Democrats Win 2 Seats, but GOP to Keep NY Senate Control
Democrats won two special elections for the New York state Senate Tuesday but Republicans will remain in charge of the chamber after a key Democratic senator who has sided with Republicans announced that he'll stay put.
Brooklyn Sen. Simcha Felder has long sat with Senate Republicans, to the frustration of other Democrats. Party leaders had hoped Felder might return if they won Tuesday's elections in Westchester County and the Bronx.
Felder dashed those hopes before the polls even closed, saying he didn't want a fight for Senate control to mar the last weeks of the legislative session.
"I believe it is my obligation to prevent an unprecedented and uncertain late session political battle that will only hurt my constituents and New Yorkers," he said.
Democrats will have a numeric one-seat majority in the 63-seat Senate following Tuesday's victories.
In Westchester County, Democratic Assemblywoman Shelley Mayer beat Republican Julie Killian in a race that Republicans had hoped would be close. With nearly 90 percent of the precincts reporting late Tuesday, Mayer was ahead by 16 percentage points.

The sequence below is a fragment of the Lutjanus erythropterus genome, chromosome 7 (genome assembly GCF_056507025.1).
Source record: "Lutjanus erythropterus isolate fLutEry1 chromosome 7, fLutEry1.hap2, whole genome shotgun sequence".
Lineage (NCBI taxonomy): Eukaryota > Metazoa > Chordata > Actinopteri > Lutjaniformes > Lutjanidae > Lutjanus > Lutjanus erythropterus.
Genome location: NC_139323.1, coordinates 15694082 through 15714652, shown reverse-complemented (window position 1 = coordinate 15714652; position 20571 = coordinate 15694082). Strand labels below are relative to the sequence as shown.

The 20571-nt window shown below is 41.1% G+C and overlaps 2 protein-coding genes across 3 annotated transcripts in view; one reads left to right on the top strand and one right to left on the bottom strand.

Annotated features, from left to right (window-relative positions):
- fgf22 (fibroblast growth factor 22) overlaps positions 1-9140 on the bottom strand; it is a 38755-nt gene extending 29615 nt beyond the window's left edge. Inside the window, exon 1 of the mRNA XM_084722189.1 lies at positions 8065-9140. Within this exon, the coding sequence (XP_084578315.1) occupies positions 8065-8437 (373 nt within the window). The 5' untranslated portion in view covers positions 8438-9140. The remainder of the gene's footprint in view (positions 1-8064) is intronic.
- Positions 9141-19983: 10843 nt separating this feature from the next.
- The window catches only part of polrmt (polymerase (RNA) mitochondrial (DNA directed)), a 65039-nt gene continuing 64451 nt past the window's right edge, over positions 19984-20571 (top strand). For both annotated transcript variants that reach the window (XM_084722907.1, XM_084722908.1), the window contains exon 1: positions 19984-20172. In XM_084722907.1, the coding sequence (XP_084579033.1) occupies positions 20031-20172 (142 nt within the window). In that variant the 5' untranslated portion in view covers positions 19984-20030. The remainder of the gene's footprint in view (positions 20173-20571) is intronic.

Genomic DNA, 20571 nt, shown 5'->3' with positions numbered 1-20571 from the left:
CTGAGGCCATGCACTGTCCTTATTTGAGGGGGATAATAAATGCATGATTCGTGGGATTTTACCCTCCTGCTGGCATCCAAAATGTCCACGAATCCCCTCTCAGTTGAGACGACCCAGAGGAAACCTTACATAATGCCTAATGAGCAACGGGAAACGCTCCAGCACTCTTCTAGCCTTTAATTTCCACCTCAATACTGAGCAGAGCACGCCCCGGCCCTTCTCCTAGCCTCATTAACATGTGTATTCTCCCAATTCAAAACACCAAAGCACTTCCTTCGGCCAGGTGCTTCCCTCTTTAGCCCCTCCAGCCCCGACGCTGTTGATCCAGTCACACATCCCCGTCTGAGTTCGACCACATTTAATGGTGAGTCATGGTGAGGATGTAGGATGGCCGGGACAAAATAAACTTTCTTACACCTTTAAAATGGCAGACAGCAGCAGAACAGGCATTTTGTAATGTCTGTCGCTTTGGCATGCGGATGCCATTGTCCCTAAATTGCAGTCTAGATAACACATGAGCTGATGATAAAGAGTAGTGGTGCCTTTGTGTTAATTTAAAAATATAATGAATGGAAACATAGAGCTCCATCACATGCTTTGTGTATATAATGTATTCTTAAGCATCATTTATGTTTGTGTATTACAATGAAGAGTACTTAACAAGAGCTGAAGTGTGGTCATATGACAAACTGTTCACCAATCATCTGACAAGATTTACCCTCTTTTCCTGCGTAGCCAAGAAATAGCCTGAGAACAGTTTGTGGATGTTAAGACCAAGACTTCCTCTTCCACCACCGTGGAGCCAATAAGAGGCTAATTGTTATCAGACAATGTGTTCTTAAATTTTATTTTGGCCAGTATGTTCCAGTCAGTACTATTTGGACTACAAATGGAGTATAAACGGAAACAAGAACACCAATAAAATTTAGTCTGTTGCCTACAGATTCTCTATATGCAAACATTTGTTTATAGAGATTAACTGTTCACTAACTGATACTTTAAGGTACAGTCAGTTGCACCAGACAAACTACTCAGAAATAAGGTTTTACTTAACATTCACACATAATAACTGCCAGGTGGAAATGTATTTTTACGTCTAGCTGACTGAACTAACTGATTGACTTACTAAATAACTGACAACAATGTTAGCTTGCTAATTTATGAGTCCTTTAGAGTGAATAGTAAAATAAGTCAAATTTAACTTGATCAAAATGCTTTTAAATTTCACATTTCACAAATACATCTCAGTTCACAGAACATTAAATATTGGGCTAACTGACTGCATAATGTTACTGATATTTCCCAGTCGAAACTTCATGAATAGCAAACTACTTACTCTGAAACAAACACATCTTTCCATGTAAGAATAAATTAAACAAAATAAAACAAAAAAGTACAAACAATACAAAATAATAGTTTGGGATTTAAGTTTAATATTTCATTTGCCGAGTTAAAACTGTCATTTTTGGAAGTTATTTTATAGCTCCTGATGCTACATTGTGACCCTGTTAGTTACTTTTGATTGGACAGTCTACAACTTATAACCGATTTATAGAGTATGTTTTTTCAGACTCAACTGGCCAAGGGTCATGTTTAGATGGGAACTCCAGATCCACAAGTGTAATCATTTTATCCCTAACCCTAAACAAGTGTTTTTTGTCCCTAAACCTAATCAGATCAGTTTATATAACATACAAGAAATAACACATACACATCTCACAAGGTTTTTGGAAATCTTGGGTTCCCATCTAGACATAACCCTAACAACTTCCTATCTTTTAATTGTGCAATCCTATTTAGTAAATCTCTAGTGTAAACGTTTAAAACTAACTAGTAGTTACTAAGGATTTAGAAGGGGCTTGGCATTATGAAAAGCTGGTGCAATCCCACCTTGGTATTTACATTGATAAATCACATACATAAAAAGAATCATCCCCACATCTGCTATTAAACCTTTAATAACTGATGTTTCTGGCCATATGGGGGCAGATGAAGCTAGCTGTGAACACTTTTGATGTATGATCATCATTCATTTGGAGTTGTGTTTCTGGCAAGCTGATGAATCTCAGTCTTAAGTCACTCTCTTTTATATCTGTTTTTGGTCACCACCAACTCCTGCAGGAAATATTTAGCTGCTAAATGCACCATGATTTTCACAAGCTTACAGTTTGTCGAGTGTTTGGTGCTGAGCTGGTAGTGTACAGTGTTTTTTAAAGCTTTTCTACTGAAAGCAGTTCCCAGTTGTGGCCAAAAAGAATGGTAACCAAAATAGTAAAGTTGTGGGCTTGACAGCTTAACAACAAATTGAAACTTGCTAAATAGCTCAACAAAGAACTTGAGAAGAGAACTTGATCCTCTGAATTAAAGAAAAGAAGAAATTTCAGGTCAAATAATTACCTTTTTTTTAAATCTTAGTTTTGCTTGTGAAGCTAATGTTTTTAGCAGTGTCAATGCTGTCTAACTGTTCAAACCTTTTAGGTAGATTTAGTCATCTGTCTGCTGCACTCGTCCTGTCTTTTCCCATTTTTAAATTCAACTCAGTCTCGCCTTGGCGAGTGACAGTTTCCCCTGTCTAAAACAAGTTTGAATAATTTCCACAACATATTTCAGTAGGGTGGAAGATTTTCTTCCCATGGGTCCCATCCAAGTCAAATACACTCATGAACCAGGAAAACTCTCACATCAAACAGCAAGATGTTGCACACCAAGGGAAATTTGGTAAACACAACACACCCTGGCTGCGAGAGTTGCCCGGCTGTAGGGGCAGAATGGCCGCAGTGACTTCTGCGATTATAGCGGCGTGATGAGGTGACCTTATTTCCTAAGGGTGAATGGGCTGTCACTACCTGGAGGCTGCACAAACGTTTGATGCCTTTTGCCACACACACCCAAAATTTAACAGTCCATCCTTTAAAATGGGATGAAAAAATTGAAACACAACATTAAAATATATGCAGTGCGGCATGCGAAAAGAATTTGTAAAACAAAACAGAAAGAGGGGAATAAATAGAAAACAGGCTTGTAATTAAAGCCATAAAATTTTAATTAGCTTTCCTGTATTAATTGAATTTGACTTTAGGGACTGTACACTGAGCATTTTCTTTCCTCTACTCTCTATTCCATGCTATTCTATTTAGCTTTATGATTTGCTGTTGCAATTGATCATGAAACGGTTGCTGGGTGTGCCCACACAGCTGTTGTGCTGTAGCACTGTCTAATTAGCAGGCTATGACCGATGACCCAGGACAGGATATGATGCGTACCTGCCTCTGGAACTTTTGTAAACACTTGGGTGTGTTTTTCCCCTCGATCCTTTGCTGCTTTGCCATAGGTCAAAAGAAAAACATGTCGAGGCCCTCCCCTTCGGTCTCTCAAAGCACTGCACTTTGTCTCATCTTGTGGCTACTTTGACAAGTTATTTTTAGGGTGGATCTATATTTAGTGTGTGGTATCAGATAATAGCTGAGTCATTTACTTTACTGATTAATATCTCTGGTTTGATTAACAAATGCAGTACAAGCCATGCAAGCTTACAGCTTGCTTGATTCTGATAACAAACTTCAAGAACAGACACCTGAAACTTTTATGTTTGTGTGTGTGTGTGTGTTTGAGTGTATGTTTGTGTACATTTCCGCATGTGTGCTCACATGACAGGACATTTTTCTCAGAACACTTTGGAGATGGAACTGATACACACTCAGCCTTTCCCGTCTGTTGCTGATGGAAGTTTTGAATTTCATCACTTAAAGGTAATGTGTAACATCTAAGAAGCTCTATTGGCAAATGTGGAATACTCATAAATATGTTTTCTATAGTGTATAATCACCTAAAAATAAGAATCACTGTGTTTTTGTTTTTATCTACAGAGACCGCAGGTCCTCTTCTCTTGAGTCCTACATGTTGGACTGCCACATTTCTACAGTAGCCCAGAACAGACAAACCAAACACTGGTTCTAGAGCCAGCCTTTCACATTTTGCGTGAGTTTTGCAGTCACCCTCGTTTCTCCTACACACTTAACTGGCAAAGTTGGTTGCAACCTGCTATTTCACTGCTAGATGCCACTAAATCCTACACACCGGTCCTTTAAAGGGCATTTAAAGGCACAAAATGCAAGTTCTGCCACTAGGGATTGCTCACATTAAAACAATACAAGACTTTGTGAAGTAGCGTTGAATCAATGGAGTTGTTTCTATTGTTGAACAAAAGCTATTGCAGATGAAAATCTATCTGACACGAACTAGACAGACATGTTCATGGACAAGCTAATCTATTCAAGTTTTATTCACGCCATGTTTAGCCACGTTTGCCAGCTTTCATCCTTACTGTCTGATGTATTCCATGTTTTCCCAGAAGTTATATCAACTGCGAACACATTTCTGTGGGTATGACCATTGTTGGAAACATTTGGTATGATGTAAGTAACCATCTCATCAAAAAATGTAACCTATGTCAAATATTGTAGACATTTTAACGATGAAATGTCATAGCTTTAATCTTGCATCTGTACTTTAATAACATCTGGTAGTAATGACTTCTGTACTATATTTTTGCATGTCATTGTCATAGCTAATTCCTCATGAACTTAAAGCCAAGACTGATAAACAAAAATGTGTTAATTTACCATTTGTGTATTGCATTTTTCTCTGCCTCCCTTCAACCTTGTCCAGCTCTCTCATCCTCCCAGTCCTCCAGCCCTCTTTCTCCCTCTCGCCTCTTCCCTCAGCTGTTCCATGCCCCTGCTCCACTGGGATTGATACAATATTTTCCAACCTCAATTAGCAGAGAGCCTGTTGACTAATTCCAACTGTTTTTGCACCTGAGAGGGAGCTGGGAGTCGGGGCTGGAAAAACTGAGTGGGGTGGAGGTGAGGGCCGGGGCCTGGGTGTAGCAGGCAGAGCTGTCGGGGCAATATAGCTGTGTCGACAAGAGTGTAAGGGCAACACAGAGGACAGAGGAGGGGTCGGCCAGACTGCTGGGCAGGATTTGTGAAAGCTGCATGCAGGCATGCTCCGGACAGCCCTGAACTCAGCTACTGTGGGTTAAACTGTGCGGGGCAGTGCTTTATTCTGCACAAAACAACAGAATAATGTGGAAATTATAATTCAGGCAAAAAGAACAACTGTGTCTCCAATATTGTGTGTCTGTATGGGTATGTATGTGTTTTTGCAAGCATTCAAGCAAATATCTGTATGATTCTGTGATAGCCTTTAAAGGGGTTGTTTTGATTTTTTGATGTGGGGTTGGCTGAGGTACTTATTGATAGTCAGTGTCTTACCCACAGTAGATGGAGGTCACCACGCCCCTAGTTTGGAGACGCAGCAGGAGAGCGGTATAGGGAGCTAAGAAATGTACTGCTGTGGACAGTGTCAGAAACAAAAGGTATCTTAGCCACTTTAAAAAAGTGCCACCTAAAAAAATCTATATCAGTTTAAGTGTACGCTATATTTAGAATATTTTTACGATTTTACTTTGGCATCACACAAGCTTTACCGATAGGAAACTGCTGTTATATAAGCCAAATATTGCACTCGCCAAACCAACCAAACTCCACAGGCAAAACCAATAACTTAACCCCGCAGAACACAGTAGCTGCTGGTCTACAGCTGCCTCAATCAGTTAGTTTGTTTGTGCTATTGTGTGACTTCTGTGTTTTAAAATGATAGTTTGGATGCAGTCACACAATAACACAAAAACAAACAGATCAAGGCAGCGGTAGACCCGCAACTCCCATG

In the Bronx, Democratic Assemblyman Luis Sepulveda easily dispatched Republican Patrick Delices and Reform Party candidate Pamela Stewart-Martinez in a Senate district where registered Democrats outnumber Republicans by more than 20-to-1. With 75 percent of the precincts reporting, Sepulveda had more than 90 percent of the vote.
Democrats said they will now focus on winning more seats in November to build a clear majority and wrest Senate control from the GOP.
"The voters have spoken, and we again have 32 Democrats in the state Senate," said Sen. Andrea Stewart-Cousins of Yonkers, the Democratic leader. "These electoral wins are part of the 'blue wave' sweeping our state and nation which will help even more Senate Democratic candidates win in the upcoming general election."
Republicans will retain control of the Senate at least through the end of the current legislative session in June. While they were disappointed with Tuesday's results, Republicans hailed Felder's announcement of loyalty.
"We're thrilled with Senator Felder's decision to continue to caucus with our majority," said Senate GOP spokesman Scott Reif.
Democrats already control the Assembly and hold the offices of governor, attorney general and comptroller.
Another breakaway group of Democrats, the eight-member Independent Democratic Conference, also supported the Senate's Republican leadership but returned to the mainline Democrats this year under pressure from Gov. Andrew Cuomo. On Tuesday, Cuomo spokeswoman Dani Lever said he remains committed to a Democratic takeover of the Senate.
"The governor's position is clear: the Democrats must unify to take back the majority," Lever said. "This conversation will continue in the morning."